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Steele's stunning pre-FISA confession: Informant needed to air Trump dirt before election
If ever there were an admission that taints the FBI's secret warrant to surveil Donald Trump's campaign, it sat buried for more than 2 1/2 years in the files of a high-ranking State Department official.
Deputy Assistant Secretary of State Kathleen Kavalec's written account of her Oct. 11, 2016, meeting with FBI informant Christopher Steele shows the Hillary Clinton campaign-funded British intelligence operative admitted that his research was political and facing an Election Day deadline.
And that confession occurred 10 days before the FBI used Steele's now-discredited dossier to justify securing a Foreign Intelligence Surveillance Act (FISA) warrant to surveil former Trump campaign adviser Carter Page and the campaign's ties to Russia.
Steele's client "is keen to see this information come to light prior to November 8," the date of the 2016 election, Kavalec wrote in a typed summary of her meeting with Steele and Tatyana Duran, a colleague from Steele's Orbis Security firm. The memos were unearthed a few days ago through open-records litigation by the conservative group Citizens United.
Kavalec's notes do not appear to have been provided to the House Intelligence Committee during its Russia probe, according to former Chairman Devin Nunes (R-Calif.). "They tried to hide a lot of documents from us during our investigation, and it usually turns out there's a reason for it," Nunes told me. Senate and House Judiciary investigators told me they did not know about them, even though they investigated Steele's behavior in 2017-18.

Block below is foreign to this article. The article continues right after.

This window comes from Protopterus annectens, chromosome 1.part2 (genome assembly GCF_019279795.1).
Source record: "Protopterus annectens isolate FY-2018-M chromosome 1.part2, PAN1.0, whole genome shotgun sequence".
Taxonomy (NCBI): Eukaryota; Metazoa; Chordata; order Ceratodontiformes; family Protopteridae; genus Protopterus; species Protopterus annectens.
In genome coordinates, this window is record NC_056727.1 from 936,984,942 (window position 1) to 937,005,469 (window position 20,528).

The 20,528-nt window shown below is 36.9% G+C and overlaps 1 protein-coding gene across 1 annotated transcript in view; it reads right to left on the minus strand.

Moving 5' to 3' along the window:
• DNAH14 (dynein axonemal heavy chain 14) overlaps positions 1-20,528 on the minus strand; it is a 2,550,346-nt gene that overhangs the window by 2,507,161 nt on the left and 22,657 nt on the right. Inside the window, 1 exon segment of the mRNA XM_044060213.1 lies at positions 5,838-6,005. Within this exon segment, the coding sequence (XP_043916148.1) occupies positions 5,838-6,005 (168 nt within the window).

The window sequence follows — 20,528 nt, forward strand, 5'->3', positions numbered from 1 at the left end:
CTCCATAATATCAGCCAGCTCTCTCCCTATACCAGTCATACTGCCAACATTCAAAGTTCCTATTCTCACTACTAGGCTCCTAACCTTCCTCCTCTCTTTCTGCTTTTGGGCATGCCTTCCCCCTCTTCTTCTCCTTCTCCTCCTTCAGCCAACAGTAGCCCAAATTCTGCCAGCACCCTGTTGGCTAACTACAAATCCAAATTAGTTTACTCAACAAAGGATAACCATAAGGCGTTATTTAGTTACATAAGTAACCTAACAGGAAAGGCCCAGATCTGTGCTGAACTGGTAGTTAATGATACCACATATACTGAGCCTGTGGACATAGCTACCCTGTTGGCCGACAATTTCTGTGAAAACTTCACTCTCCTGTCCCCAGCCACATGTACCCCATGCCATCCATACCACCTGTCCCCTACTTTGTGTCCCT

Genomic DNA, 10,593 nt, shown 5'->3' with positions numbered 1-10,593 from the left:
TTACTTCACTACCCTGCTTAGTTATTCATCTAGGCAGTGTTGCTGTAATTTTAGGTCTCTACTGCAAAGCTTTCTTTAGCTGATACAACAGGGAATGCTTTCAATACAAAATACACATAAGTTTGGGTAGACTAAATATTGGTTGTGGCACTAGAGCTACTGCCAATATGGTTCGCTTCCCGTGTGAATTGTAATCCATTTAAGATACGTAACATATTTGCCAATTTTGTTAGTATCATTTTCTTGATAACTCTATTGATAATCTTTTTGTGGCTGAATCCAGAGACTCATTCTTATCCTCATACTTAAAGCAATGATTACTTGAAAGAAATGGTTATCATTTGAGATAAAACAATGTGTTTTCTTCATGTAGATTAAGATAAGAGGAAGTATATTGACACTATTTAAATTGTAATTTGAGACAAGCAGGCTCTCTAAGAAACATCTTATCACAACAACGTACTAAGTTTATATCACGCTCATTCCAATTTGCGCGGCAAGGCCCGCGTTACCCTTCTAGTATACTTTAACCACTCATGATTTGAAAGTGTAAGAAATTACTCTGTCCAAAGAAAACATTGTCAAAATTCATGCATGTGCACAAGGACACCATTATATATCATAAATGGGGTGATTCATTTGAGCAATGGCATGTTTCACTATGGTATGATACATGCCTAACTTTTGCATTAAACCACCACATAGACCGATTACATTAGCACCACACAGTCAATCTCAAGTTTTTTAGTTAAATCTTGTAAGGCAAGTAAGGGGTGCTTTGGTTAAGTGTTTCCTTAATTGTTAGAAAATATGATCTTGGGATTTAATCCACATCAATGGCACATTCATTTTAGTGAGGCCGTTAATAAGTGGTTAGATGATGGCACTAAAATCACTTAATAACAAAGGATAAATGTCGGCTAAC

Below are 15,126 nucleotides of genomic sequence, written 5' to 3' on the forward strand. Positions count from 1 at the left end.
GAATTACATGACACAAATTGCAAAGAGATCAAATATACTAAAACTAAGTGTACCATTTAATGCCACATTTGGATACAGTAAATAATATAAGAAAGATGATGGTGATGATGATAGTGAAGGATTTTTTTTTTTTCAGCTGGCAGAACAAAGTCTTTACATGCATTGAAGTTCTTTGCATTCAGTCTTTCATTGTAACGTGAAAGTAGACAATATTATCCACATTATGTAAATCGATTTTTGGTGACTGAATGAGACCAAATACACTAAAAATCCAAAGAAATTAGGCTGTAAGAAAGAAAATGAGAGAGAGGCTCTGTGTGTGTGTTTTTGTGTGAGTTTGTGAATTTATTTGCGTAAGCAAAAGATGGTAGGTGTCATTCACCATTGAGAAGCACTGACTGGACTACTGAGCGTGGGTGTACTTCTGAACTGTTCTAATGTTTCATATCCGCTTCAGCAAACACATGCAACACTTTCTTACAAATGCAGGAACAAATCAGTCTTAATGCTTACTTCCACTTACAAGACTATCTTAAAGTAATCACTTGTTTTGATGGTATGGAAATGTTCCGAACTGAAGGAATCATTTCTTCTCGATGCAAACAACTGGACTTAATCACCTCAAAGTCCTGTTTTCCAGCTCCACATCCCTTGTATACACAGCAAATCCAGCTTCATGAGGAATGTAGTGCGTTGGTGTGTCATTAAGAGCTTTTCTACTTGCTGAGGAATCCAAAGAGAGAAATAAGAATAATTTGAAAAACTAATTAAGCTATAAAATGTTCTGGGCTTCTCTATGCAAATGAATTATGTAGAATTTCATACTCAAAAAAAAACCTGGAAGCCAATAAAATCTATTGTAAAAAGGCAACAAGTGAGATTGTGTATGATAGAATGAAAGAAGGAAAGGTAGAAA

One member of Congress transmitted the memos this week to the Department of Justice's inspector general, fearing its investigation of FISA abuses may not have had access to them.
Nonetheless, the FBI is doing its best to keep much of Kavalec's information secret by retroactively claiming it is classified, even though it was originally marked unclassified in 2016.
The apparent effort to hide Kavalec's notes from her contact with Steele has persisted for some time.
State officials acknowledged a year ago they received a copy of the Steele dossier in July 2016, and got a more detailed briefing in October 2016 and referred the information to the FBI.
But what was discussed was not revealed. Sources told me more than a year ago that Kavalec had the most important (and memorialized) interaction with Steele before the FISA warrant was issued, but FBI and State officials refused to discuss it, or even confirm it.
The encounter, and Kavalec's memos, were forced into public view through Freedom of Information Act (FOIA) litigation by Citizens United. Yet, all but a few lines have been redacted after the fact. Officials are citing as the reason national security, in the name of the FBI and a half-century-old intelligence law.
David Bossie, head of Citizens United and an informal Trump adviser, said the documents suggest there was an illegal effort to "frame" the future president with bogus Russia collusion allegations. "This new information proves why the attorney general must conduct a thorough investigation of the investigators," he said.
Sources tell me there also are handwritten notes from the meeting, with information about Steele's political ties, that have not been given to Congress. "There's a connection to Hillary Clinton in the notes," said one source who has seen them.
Perhaps those will come to light soon.
The mere three sentences that the FBI allowed State to release, unredacted, show that Kavalec sent an email two days after her encounter with Steele, alerting others.
"You may already have this information but wanted to pass it on just in case," Kavalec wrote in the lone sentence the FBI and State released from that email. The names of the recipients, the subject line and the attachments are blacked out.
Interestingly, one legal justification cited for redacting the Oct. 13, 2016, email is the National Security Act of 1947, which can be used to shield communications involving the CIA or the White House National Security Council.